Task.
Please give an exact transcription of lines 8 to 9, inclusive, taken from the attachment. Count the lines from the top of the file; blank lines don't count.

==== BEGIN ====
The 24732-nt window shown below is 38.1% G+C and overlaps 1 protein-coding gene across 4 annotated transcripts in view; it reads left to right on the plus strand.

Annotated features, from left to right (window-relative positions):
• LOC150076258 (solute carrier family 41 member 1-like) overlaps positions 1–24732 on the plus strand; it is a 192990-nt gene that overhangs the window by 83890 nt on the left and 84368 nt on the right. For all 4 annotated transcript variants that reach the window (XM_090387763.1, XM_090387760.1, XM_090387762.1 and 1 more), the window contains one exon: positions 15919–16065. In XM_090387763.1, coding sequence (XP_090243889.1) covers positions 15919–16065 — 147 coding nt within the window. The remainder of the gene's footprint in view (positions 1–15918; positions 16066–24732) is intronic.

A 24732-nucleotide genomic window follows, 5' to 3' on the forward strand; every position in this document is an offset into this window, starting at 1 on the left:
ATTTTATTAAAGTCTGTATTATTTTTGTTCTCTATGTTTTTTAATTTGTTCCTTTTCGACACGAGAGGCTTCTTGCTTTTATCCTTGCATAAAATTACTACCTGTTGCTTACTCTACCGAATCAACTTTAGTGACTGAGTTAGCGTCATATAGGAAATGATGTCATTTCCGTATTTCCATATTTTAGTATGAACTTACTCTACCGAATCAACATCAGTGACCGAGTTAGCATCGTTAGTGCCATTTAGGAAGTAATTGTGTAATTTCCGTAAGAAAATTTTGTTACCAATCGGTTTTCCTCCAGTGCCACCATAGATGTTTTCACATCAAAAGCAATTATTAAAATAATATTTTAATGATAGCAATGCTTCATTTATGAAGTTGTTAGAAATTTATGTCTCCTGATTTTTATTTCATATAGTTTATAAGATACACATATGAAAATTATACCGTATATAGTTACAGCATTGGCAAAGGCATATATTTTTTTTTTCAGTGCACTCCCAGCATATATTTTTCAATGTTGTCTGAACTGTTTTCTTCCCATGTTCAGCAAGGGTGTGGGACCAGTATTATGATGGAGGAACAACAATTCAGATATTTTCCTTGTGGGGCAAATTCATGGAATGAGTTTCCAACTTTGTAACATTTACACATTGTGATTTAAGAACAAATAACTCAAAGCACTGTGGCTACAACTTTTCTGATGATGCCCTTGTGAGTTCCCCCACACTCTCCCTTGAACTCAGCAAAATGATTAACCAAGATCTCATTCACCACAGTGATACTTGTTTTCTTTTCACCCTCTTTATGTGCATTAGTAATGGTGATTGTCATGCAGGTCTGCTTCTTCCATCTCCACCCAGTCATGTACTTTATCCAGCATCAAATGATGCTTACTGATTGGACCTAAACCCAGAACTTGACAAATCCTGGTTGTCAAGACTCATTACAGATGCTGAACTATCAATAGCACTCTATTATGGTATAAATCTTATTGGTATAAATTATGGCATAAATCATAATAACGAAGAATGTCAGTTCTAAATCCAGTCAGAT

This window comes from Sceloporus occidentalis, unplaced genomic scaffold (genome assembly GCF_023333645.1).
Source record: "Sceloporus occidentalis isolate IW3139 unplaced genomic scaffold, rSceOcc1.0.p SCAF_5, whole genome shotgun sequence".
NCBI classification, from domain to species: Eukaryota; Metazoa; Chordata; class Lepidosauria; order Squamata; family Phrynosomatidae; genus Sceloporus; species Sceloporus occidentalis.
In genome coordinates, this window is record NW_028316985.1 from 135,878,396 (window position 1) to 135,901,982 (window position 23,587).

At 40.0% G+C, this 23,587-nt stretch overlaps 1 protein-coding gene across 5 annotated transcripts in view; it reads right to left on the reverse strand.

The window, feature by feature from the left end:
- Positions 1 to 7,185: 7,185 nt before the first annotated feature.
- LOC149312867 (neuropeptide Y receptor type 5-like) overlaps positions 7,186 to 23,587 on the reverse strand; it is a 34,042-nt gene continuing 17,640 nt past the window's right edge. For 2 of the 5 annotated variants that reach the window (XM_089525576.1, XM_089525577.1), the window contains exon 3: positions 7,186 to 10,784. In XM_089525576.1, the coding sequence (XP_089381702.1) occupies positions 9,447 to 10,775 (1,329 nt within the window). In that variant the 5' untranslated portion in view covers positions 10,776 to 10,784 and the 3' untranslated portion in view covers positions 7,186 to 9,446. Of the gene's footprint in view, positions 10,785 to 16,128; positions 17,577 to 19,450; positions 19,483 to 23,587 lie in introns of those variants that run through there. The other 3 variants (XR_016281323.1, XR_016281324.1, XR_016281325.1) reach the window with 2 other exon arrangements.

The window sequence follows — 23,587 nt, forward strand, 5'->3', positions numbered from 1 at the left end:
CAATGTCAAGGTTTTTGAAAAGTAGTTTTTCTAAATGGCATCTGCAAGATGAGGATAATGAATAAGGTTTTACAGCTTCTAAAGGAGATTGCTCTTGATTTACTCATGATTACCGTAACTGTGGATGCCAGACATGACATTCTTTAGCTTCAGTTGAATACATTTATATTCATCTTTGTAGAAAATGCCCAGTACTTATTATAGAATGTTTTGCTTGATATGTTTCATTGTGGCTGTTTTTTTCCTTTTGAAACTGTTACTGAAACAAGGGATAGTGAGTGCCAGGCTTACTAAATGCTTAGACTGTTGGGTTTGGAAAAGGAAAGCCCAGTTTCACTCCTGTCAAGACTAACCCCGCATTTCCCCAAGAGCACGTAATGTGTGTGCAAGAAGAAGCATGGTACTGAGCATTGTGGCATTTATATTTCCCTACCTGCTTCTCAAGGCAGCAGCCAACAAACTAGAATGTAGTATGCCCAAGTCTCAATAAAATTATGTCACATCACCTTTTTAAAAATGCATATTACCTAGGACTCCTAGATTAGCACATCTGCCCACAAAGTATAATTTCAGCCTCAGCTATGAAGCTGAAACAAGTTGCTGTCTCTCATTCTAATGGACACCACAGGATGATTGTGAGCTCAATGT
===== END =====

NCBI classification, from domain to species: Eukaryota; Metazoa; Chordata; class Lepidosauria; order Squamata; family Phrynosomatidae; genus Sceloporus; species Sceloporus occidentalis.
In genome coordinates, this window is record NW_028316985.1 from 135,878,396 (window position 1) to 135,901,982 (window position 23,587).